Geneious Biologics (Starter Plan) is a free online analysis tool for annotating and visualizing individual antibody sequences.
In this tutorial, you will learn how to assemble and annotate raw sequences produced by Sanger sequencing.
This tutorial will cover the following sections:
- Trim ends
- Batch assembly
- Sequence annotation
- Sequence analysis
If you haven't seen our Quick Start Guide, we recommend viewing that first.
To start this tutorial, you will need the input data. You can load our example data automatically in Geneious Biologics, by clicking "Load Example data" on the "Getting Started" page. This may take a few moments to run. Alternatively, you can also download the input sequences here and then uploading them into Geneious Biologics.
Trimming low quality ends of sequences is normally performed before assembling a contig. This is because the noise introduced by low quality regions and vector contamination can produce incorrect assemblies.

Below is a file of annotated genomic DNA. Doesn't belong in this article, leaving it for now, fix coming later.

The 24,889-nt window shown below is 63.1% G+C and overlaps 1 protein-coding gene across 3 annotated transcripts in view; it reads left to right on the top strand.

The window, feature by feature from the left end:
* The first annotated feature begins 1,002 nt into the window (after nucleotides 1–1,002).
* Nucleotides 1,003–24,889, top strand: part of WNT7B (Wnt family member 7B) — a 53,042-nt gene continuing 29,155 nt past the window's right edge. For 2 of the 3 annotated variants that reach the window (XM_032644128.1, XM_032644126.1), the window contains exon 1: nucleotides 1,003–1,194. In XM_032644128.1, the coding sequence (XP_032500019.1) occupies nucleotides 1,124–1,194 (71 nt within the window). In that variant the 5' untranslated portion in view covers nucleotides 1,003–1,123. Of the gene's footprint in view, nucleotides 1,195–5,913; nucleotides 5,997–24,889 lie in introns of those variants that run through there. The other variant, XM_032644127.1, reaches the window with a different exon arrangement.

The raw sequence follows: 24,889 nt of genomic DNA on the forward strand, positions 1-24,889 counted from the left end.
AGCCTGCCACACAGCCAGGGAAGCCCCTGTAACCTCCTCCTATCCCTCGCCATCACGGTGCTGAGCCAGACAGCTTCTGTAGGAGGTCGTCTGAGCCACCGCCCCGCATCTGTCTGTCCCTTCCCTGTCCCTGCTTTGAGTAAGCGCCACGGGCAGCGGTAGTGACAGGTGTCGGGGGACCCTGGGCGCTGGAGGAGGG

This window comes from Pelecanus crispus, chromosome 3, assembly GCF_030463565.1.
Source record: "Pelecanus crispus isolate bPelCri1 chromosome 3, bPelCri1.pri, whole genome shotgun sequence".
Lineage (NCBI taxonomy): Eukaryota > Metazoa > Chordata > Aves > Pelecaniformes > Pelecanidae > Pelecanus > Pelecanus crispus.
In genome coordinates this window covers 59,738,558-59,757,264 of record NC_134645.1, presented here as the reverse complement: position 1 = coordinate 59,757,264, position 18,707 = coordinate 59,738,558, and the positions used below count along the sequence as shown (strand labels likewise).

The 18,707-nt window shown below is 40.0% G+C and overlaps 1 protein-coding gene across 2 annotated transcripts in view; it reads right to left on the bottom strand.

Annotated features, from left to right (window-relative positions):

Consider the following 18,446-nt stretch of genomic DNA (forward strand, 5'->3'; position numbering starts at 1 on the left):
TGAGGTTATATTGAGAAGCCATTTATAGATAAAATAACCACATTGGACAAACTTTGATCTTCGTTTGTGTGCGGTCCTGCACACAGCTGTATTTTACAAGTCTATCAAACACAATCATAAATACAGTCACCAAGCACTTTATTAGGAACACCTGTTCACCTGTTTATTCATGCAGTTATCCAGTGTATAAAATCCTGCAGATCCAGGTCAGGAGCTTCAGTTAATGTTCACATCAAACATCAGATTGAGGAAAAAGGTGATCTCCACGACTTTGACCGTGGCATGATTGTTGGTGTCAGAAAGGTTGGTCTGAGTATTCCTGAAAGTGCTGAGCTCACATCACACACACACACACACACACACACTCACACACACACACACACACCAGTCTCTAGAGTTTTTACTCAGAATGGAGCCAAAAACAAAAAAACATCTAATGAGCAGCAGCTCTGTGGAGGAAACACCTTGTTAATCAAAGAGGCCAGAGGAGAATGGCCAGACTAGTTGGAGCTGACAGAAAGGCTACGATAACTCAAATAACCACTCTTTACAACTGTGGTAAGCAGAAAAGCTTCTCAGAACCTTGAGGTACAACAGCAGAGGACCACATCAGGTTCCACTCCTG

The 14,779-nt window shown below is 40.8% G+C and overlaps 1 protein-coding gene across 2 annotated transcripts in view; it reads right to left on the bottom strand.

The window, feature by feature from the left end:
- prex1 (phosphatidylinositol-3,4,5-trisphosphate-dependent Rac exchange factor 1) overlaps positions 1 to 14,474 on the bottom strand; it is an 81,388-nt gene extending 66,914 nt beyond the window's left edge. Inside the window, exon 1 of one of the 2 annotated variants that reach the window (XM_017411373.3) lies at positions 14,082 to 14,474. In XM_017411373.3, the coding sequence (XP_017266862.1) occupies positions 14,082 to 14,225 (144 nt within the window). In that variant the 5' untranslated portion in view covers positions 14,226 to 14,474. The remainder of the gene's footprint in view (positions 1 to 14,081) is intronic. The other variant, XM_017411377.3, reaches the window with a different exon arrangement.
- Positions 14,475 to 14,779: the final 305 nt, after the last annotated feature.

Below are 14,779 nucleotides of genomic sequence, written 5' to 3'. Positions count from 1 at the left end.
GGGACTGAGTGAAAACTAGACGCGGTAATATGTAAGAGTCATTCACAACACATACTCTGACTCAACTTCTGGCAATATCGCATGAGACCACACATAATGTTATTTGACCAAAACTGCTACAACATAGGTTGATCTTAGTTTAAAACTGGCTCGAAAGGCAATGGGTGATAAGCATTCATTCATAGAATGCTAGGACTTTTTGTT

In this exercise, you will learn how to trim low quality bases from both ends of chromatogram sequences. Trim the poor quality bases off the ends of the sequences by selecting all the chromatograms in the Input data folder, then, click Pre-processing > Trim End.
Select the Error Probability Limit option located under Trim By Quality and click Run. This option trims bases up until the point where trimming further bases will only improve the error rate by less than the limit (see image below).
This will produce 6 documents in the Trim ends folder where the sequences are trimmed and shorter than the original input sequences.